How much meaning can be placed on a mere two cricket tests in a series?
That question was again raised as New Zealand and England embarked on the opening day of their two-test contest at Lord's overnight.
Since January 2011, New Zealand has played eight test series and two one-off tests against Zimbabwe. Six of them have been two-test series. Their only three-test series have been at home against South Africa and England.
Of those six two-test series, two (against Australia and Sri Lanka) were left on a precipice at one-all. The lack of a decider was dispiriting.
The trend looks set to continue with India apparently intent on pruning their Future Tours Programme commitment to New Zealand to two tests next summer in favour of Asia Cup one-day internationals. In contrast, England follows this series with two five-test Ashes campaigns.
New Zealand captain Brendon McCullum produced an artful piece of diplomacy when confronted with the issue at his pre-match media conference.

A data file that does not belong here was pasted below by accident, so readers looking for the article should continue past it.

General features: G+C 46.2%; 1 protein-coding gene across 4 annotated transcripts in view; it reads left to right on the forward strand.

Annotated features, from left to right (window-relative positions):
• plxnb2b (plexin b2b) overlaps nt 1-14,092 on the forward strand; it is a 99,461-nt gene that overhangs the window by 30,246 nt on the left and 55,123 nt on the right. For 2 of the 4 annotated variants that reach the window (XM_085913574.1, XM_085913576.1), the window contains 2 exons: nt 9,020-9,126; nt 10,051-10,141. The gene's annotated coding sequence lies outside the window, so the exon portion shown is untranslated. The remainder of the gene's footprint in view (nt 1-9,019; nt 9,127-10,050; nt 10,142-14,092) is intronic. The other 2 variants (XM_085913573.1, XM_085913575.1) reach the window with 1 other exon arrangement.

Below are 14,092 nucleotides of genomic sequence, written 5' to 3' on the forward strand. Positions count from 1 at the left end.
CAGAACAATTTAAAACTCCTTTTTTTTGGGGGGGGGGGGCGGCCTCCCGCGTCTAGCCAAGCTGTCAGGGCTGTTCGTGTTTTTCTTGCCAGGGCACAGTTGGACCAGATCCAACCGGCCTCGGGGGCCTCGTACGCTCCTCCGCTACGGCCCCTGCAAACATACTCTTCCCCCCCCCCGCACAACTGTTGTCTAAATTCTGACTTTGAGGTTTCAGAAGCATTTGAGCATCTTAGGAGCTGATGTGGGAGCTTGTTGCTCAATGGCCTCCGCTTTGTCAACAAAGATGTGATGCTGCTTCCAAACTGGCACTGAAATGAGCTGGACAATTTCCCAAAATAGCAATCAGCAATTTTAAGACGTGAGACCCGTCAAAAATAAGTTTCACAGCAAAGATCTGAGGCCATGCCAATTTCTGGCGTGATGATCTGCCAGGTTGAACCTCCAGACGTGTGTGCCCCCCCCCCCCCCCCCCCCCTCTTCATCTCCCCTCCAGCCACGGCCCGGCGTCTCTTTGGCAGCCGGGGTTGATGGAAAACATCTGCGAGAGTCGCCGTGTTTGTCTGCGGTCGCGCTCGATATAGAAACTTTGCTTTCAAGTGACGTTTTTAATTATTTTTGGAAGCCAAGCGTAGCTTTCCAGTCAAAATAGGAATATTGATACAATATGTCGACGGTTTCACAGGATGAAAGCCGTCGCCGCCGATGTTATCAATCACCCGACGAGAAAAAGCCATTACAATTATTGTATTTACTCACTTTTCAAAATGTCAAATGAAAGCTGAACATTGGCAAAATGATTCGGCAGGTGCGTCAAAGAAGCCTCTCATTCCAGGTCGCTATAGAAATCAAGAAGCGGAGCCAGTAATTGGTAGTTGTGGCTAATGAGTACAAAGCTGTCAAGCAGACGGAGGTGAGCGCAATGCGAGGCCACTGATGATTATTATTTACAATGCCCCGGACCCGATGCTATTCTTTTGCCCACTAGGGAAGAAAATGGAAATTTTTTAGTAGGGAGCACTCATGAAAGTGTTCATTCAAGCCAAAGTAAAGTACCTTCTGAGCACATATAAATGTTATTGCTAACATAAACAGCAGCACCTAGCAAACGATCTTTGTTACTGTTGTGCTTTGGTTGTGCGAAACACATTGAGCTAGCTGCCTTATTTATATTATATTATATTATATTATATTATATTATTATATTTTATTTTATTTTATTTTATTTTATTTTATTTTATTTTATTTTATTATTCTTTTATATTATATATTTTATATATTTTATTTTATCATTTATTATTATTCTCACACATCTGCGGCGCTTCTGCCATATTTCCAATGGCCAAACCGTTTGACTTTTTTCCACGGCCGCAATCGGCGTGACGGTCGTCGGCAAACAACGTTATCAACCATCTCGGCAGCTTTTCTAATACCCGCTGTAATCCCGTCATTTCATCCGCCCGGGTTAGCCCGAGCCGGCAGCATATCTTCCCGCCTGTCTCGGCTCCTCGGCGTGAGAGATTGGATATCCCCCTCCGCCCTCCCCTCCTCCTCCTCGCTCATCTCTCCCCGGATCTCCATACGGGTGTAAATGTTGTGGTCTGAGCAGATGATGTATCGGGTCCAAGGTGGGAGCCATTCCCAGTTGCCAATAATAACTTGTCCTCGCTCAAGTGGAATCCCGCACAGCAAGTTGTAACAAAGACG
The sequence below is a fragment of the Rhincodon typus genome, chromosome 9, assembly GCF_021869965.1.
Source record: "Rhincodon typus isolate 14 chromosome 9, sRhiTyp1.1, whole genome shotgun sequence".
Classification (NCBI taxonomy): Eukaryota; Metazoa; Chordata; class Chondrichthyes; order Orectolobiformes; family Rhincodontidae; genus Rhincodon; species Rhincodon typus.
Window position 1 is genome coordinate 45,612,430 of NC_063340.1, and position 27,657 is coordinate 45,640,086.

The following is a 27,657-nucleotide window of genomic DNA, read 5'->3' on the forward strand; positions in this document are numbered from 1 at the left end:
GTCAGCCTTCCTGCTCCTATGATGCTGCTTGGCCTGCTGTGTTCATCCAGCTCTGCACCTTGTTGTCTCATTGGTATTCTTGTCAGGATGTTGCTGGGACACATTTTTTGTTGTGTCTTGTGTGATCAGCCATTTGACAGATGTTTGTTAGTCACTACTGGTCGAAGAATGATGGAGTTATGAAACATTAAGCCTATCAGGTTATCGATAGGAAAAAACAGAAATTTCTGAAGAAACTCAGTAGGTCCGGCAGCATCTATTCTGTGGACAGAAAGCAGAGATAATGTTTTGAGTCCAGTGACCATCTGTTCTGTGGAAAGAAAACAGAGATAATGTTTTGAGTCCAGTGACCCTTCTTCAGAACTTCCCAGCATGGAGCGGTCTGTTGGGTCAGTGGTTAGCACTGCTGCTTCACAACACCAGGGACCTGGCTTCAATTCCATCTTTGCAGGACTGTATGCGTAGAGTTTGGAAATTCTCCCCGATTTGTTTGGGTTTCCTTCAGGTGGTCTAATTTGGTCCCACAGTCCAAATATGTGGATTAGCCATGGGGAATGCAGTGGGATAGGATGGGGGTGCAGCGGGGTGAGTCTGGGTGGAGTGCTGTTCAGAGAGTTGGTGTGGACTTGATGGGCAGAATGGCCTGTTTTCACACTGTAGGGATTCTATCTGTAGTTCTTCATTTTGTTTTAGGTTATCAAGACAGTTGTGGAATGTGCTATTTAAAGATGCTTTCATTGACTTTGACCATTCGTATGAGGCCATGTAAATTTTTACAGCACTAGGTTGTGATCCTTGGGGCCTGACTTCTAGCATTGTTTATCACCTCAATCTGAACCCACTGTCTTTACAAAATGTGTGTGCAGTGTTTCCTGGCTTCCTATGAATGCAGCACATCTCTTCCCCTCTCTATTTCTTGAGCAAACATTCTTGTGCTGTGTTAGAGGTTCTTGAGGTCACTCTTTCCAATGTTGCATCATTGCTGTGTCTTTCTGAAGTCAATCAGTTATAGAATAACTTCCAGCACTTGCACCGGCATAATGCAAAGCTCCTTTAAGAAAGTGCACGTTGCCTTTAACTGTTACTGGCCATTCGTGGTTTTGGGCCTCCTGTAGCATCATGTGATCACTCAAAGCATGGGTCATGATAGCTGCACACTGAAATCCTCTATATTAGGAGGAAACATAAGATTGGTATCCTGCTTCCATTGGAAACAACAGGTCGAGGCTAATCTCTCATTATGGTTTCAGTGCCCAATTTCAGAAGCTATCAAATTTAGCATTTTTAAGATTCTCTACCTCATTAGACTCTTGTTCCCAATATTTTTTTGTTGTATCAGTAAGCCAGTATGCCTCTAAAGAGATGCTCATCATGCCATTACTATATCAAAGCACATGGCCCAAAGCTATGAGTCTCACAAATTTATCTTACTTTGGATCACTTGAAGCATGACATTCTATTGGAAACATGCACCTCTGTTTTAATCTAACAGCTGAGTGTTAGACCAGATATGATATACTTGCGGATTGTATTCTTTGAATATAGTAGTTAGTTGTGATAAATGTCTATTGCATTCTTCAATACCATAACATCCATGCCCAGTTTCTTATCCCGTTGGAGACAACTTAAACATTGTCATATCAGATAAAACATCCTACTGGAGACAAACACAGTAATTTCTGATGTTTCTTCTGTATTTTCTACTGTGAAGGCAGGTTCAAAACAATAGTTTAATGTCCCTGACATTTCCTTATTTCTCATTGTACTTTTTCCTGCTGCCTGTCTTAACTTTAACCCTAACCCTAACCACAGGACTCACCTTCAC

"We look at the three tests we had back home as well and [with the current two tests] that makes a five-match contest. It's evenly poised at this point. We'd love to play longer series but realise we've got to earn the right."
He says that was another reason which made the drawn home series against England gratifying.
"If you look at the rankings we did [exceed expectations]. If you look at where we want to get to as a team, that's the standard of cricket we've got to reach. The signs we showed during that home series are what we want to display more regularly.
"This is a huge series for us to regain the consistency we showed back home and show some fighting characteristics and innovation."
McCullum acknowledged their recent slow starts to test series were a hindrance in their pursuit of longer series away against the big four - England, India, Australia and South Africa. New Zealand last won the first test of a series against a top-eight side in November 2009 against Pakistan in Dunedin.
England captain Alastair Cook inadvertently touched on the fleeting nature of two-test series.
"It's always important to start well, regardless of the team you're playing. Especially in a two-match series where it's over so quickly. I think we can win, of course I do. But it could be 0-0 because eight days are washed out... You've got to be careful [making predictions]."